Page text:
In a lot of corporate settings, you will find inexperienced people who do not know but like to act as they do. As a developer, your code tells a lot about your experience level. It's not easily hidden. While you can jump on stack overflow and copy-paste code, without a proper understanding of what the code does, you easily find yourself facing a brick wall. So do that research. Read that documentation. It will only take 30 minutes of your time and you will end up in a much better and confident place to implement a solution. Yes, you can make a case for time constraints, but those few minutes saved becomes technical debt you will have to pay sometime in the future and mostly in a terrible way.

Possible Impossibilities

Terrible developers are quick to jump to conclusions. They love the words “It wouldn’t work”, “It's impossible”. But again, your thoughts do not always reflect the state of the world. Because you don’t know how to do it, doesn’t mean it can’t be done. You just don’t know how to do it yet.

Countless times, I have heard developers get stuck and say “It’s not working” or “It won’t work”, and barely having a third eye look into the problem proved them wrong most of the time. So take that extra time, research wide, ask questions, and be the magician that makes things just work. Scope down the problem, identify the root cause, structure your thoughts and you will see impossibilities become possibilities before your eyes.


Overengineering is simply the act of making a simple problem more complex than it really is. It can also be making something unnecessarily complicated for its intended use.

Simple problems should have simple solutions. Complex problems should have simple solutions. And yes, you read that right. When you think in this light, your goal as an awesome developer is to break down the complex problem into simpler form in your code so it's easy for the next person who jumps on it to understand without going through the thought process you had initially gone through. If you can achieve this, your co-workers will love and value you.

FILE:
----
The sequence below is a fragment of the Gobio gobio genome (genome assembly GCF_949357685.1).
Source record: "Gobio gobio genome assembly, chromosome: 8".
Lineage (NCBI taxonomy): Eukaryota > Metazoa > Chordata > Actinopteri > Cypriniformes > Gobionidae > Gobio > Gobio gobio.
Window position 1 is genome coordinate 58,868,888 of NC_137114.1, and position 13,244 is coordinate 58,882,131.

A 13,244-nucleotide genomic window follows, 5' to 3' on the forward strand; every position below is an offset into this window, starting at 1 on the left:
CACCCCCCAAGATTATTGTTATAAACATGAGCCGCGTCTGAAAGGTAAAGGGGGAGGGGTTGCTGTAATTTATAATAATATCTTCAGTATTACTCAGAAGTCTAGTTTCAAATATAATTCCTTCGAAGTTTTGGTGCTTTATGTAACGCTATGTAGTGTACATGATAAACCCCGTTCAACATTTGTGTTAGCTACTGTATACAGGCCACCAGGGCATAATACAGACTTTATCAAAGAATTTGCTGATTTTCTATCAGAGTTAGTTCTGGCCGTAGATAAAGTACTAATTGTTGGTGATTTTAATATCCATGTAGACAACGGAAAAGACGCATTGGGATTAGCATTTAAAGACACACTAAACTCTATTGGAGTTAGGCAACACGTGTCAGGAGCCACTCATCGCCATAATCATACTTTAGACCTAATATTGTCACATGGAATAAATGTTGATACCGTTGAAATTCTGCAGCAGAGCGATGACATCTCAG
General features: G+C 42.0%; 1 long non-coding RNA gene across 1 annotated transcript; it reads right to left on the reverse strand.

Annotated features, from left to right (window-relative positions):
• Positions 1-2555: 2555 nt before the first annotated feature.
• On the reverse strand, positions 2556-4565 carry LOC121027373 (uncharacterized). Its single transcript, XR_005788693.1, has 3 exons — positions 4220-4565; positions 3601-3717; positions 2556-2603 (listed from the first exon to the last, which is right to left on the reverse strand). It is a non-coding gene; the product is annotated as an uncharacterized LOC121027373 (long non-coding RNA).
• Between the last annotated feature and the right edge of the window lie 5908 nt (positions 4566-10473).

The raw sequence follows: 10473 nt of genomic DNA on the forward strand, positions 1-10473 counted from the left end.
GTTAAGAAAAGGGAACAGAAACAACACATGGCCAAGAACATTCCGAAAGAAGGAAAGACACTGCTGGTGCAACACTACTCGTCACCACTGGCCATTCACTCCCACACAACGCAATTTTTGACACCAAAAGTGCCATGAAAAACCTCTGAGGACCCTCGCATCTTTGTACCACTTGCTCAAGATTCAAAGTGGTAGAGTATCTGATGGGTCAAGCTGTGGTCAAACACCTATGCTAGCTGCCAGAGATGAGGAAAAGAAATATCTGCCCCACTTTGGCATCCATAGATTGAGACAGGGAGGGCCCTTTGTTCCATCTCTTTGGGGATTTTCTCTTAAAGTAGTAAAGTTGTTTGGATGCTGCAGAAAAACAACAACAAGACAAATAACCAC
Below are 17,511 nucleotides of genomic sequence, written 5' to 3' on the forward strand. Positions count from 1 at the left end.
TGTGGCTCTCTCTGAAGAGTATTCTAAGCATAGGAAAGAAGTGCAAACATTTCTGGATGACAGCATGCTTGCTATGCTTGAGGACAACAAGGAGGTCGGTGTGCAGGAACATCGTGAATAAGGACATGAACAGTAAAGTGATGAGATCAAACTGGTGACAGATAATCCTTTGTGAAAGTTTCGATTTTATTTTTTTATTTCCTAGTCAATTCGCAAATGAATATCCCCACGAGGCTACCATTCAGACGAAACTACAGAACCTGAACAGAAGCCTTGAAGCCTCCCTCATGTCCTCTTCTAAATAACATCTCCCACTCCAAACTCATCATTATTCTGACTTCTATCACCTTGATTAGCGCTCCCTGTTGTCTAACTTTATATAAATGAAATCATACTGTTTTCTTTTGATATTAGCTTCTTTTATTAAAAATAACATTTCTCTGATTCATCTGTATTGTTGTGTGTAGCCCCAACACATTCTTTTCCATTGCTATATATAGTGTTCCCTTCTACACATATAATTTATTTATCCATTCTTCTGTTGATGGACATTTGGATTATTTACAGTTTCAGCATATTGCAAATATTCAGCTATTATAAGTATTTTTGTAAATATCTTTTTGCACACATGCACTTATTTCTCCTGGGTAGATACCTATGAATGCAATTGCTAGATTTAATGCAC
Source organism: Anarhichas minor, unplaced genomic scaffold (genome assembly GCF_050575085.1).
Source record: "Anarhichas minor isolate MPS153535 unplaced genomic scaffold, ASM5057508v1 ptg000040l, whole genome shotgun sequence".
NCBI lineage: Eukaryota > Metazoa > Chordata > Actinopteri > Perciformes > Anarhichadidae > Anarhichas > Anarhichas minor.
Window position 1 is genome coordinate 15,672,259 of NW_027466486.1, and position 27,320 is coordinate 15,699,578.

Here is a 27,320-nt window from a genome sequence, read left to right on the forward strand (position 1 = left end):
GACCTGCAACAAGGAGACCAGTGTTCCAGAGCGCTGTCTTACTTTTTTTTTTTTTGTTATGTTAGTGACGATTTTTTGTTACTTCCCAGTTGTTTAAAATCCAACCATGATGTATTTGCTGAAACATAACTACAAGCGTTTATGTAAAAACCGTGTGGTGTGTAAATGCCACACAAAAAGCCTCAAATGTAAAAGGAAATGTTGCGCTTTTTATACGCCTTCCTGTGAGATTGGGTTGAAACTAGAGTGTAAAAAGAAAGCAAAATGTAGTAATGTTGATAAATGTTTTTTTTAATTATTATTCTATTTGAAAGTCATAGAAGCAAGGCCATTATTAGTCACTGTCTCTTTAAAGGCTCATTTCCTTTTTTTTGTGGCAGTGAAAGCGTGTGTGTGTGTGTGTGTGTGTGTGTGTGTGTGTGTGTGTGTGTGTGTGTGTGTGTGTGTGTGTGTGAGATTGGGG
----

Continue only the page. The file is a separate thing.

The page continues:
It’s great to know how to solve difficult problems. But it's even better to know how to break them down into simple forms everyone can understand.

A very common form of overengineering by inexperienced developers is “spaghetti code” This happens when your code begins to look like a spiral with no start or end, then you have found yourself in an implementation hell. Modularization can help with this but again, be careful not to “over modularize” introducing new problems in your code.

And that’s it.

6 essential things that can help you escape the inexperienced newbie/terrible developer loop. To summarize, these are Linear Thinking, It Works, Arrogance, Do Smart; Not Act Smart, Possible Impossibilities and Over-Engineering

Till next time…


Engineering for scalability and performance

George Alonge

Written by

Google Cloud Architect, Software Engineer & SRE 🕴



Sharing knowledge on the design, architecture & development of 10x scalable and highly reliable production systems

George Alonge

Written by

Google Cloud Architect, Software Engineer & SRE 🕴



Sharing knowledge on the design, architecture & development of 10x scalable and highly reliable production systems